About Abode

Christopher Leerssen, President and Owner of Abode, has been immersed in construction and design for all of his life. Some of his very earliest (and fondest) memories are of building tree houses, lemonade stands, and various projects with his dad. Art classes and music training confirmed a right-brained way of thinking and a penchant for all things aesthetic. Internships under award-winning architects and years working under gifted builders around the southeast solidified his desire to pursue degrees in architecture from Georgia Tech. After years of honing his own design vision, Christopher established Abode and began designing homes for his Reynoldstown neighbors.

An adaptation of the word abide, Abode is an archaic word to most of our ears, but one this hurried world would do well to heed. It is our desire that our clients and homeowners feel a real sense of abiding as they live in and feel connected to their homes, streets and neighborhoods. We strive to design and build livable, lovable, durable homes that will truly stand the test of time.

Architecture, when in perfect balance, should keep in harmony both stylistic and practical needs; for instance beautiful facades must also be excellent at keeping the rain and summer sun out. We hope the sustainable and practical nature of our homes have a beauty and style of their own. Our company is not beholden to a certain style or look; our desire is to create modern interpretations and elaborations of the environments and contexts that surround. We find inspiration wherever it lies—often emulating the folk and vernacular designs found in older parts of our cities and countryside, embodying the perfect balance of simplicity and beauty.

Design principles

Sometime over the past 60 years, our built environments began to lose touch with their surroundings. When you lead with a developer mindset, you lead with the bottom line. In this scenario, architects are brought in to help but they don’t have a prominent seat at the table—and design becomes an afterthought. As architect-builders, we’re always thinking about the end user and their wellbeing first. We lead with an intuitive set of design principles that result in contextual homes and communities that compliment that natural world as well as the authentic character of the neighborhoods that surround them.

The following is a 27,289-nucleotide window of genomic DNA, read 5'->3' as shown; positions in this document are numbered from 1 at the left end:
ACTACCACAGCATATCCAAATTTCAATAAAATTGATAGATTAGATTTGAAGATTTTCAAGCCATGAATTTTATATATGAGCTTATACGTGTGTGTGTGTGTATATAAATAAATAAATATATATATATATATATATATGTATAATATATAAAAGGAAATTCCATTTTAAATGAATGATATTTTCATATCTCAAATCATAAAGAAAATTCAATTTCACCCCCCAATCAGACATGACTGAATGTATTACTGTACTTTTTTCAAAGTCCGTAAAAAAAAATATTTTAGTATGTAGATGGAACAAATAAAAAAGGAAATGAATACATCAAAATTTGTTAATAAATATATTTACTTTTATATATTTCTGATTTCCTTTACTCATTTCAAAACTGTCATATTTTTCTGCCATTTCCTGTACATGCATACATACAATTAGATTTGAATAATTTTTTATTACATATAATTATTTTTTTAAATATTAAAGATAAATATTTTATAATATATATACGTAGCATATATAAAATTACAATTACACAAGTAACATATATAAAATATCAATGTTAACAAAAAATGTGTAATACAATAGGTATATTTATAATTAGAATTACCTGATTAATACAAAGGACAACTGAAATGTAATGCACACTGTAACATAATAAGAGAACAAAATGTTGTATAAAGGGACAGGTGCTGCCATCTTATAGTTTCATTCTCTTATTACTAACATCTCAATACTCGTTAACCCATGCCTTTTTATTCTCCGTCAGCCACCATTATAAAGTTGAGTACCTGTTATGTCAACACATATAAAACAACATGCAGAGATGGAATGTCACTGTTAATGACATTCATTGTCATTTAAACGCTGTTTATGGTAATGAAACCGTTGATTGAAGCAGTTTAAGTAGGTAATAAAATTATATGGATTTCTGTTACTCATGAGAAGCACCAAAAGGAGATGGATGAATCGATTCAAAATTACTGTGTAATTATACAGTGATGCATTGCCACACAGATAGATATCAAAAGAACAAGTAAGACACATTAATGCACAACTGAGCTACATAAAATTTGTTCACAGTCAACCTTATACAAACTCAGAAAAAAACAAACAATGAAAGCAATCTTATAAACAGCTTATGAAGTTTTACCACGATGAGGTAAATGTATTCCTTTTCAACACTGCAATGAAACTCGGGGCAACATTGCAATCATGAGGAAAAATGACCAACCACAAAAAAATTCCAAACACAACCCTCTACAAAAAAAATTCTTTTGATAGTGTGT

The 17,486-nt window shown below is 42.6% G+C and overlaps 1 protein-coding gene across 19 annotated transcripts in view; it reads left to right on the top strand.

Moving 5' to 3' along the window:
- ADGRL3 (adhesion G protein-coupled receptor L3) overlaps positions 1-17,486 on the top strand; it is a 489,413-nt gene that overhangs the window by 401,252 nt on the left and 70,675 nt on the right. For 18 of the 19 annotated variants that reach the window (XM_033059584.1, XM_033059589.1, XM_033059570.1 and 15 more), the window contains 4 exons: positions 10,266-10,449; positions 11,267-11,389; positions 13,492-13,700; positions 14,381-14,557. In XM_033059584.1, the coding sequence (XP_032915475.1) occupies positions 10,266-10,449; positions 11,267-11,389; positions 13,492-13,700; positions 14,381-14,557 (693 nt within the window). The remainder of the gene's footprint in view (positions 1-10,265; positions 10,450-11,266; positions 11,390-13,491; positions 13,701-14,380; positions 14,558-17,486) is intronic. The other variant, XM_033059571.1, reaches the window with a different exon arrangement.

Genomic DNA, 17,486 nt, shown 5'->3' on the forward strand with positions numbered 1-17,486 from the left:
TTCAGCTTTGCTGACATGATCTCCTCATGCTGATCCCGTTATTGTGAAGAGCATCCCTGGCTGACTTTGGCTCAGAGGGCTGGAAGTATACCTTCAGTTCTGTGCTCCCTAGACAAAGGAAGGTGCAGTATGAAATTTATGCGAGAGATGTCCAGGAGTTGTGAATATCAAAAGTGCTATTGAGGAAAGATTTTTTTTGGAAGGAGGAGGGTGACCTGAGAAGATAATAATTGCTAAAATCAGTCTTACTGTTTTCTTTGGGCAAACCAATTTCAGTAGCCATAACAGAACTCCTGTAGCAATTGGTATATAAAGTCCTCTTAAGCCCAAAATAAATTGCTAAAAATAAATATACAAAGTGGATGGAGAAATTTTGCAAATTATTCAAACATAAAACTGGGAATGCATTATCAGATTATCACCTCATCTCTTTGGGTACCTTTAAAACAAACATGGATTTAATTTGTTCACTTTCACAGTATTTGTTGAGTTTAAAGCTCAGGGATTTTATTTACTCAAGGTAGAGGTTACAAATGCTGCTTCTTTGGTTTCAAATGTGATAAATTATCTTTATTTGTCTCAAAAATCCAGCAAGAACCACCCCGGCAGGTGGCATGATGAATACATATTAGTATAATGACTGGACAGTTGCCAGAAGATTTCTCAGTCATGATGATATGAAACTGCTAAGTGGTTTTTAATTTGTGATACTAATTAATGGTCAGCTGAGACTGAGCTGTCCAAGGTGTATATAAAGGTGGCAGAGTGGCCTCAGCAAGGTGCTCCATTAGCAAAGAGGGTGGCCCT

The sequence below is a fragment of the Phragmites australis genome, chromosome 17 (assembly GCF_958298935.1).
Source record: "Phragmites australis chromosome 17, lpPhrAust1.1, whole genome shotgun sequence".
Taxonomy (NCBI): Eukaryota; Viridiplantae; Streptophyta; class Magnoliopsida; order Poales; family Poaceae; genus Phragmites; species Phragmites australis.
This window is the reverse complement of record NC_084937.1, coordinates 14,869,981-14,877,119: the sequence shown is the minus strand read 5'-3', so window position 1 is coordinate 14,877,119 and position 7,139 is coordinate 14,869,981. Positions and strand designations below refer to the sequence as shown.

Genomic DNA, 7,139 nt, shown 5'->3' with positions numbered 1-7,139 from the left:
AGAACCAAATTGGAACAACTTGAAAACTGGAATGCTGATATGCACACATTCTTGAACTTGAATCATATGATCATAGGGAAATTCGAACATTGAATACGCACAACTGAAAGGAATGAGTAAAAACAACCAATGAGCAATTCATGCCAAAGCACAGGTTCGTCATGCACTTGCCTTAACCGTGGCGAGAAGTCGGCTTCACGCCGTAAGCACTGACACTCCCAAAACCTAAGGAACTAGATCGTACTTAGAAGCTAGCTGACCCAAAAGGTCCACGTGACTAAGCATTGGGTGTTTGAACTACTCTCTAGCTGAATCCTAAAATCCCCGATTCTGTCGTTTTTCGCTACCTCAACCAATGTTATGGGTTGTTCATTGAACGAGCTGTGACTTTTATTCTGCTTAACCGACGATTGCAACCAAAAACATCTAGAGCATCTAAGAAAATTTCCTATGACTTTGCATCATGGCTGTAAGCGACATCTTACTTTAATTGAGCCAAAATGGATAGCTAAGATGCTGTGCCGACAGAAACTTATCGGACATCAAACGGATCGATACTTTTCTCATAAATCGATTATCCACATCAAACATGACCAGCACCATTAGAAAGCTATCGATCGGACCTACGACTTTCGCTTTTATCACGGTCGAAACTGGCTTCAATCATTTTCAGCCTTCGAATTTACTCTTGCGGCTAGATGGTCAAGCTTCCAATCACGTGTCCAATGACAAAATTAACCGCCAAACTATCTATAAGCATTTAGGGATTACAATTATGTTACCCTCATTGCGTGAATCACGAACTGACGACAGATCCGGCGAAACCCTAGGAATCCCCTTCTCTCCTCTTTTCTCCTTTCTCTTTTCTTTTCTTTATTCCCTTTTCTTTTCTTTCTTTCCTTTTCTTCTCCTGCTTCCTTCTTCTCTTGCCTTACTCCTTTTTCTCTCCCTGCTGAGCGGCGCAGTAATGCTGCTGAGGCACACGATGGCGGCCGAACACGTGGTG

• Density

    Density is paramount to preserving the natural environment in and around cities. It’s a matter of simple math: two units per acre use up significantly more natural resources than 20. Higher density enables transit to make sense and walking and biking to be possible. It preserves green spaces and makes efficient administration of schools, police stations, fire stations and utilities. However, density without good design can look and feel crammed and oppressive, design is crucial.

  • Diversity

    Diversity is key to making cities and places work well. We are all different people with different gifts and personalities. It takes all of us: young & old, men & women, office workers & laborers working together for our states and neighborhoods to function properly. And with diversity in income, needs and desires, we need a variety of building types, styles and sizes to accommodate a healthy mix.

  • Personality

    The cultivation of personality is a slow and organic process, and not something that’s fully tangible or easy to articulate. The personality of a neighborhood is more about the people and their particular tastes, but you can detect similar characteristics in buildings: some are loud and boisterous, some are quiet and shy, others make you smile for a reason you can’t quite pin down. When we design homes, we try to reflect the personalities of who’s going to live there—something that fits and feels right.

  • Community

    Community happens when a place flourishes; it is the tangible payoff that comes when design, diversity, density and personality are intentionally considered. It’s when yards, sidewalks, parks, schools, shops and streets are truly connected and cohesive and neighbors can come together and break bread. Doing it well is hard work, but it is fun too. We are convinced that the rewards from building true and rich community bring joy and peace to this generation and into the next.

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